by James Renoux-Wood Fri 2 October 2015, 12:17 pm
The first issue of 3Fox International's BIG magazine, published in July and focused on the regeneration of the London Borough of Harrow, was launched last night to 84 delegates – made up mostly of developers and investors – at Premier Banqueting in Harrow and Wealdstone.
Build. Innovate. Grow. Harrow Council’s ambition for the borough which inspired the magazine’s title was a message reinforced by council leader, Councillor David Perry and divisional director for regeneration and planning, Paul Nichols, during the event.
Perry spoke about the importance of working with the private sector to realise the council’s development ambitions: “From my perspective as leader, I am extremely privileged to have such a great team around me. Hopefully we’ll work with you all to make our regeneration programme not just an ambition, but a reality.
“It is an incredibly ambitious programme. You’ll see from the statistics in the magazine that in the years to come we have £1.75 billion of investment coming both from public bodies and private investors.
“It is an exciting time and not just for us here at the council – I represent residents in all four corners of the borough and it’s an exciting time for them too.
“As many of you will be aware, we’re not just looking at building around 5,000 houses and creating 3,000 new jobs, but also seizing the opportunity to tackle some of the social issues. We’re in Wealdstone, which is quite a deprived part of the borough, and we’re looking to really invest here to make a positive change.”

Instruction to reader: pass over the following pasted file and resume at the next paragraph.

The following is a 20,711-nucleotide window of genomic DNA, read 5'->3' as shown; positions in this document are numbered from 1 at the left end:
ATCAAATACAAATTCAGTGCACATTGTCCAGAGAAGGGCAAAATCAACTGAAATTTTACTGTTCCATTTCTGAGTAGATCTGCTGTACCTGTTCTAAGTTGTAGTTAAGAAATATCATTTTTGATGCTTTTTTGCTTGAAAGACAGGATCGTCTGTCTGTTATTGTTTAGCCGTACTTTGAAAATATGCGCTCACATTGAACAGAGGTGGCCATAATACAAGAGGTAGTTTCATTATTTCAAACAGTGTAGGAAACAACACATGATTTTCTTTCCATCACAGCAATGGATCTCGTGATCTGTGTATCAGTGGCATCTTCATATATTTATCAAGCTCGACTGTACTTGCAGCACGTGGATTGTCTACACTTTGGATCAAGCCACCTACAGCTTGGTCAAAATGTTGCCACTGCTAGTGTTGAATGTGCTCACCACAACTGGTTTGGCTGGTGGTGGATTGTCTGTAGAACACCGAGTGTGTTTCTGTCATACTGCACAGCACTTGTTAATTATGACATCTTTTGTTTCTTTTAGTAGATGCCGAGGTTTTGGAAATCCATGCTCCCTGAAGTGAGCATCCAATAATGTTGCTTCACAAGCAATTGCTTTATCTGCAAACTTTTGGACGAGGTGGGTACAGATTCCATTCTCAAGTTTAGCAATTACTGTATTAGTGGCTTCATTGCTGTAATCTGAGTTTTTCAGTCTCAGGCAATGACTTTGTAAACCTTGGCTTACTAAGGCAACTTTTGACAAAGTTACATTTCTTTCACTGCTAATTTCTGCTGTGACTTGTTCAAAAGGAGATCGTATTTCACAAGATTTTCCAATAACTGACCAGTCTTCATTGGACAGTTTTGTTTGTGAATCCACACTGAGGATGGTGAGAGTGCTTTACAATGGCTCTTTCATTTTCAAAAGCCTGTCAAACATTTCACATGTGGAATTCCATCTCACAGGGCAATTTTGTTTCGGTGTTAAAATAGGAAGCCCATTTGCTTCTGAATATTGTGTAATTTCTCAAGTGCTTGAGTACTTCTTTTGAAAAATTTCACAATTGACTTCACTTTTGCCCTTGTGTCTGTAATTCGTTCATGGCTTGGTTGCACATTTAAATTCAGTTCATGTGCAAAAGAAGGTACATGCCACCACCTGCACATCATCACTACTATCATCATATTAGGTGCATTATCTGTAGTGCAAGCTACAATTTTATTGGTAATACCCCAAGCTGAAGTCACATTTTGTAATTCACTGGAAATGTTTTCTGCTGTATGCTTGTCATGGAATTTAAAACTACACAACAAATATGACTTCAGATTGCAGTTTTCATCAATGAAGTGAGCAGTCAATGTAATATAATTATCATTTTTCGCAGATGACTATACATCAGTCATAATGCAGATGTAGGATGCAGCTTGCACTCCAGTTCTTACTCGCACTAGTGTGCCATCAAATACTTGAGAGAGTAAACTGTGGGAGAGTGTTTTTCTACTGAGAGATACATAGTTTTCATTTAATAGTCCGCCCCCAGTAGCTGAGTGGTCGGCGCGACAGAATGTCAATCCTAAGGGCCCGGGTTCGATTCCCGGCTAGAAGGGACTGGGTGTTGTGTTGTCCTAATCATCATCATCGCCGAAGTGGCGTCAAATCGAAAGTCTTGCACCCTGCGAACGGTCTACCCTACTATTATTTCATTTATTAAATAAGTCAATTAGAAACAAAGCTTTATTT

Nichols spoke about the advantages of Harrow, which he said was a great place to invest: “We believe there are a lot of assets in the borough: we’re fantastically well-connected to central London, there’s great education and great open spaces. For London, we have affordable land and property. There’s really a lot going for it in development terms.
“The reason we’ve embarked on this relationship with 3Fox at this time is that we’re about to go through real transition in Harrow in terms of the scale and pace of development and regeneration.”
Recent developments in the borough include the confirmation of the Heart of Harrow housing zone, one of the areas of the capital which the Greater London Authority has designated for increased funding and the lifting of planning restrictions to speed up housebuilding.
Nichols spoke about the borough’s key schemes, including at the former Kodak site, where outline planning permission has just been received for 1800 homes, as well as plans to relocate the council’s civic centre, freeing up its current location for development.
Alan Edgar, production director at Berkeley St Edward, rounded off proceedings, speaking about the strong relationship the developer has built with the council in creating one of Harrow’s flagship schemes: Stanmore Place.
“We do see this as an area that’s worth investing in,” he said. “Harrow has all the ingredients for success. There are great connections to central London, but more importantly it has a council with an ambitious vision for the area. It’s a strong foundation that will create a positive backbone for further investment.”
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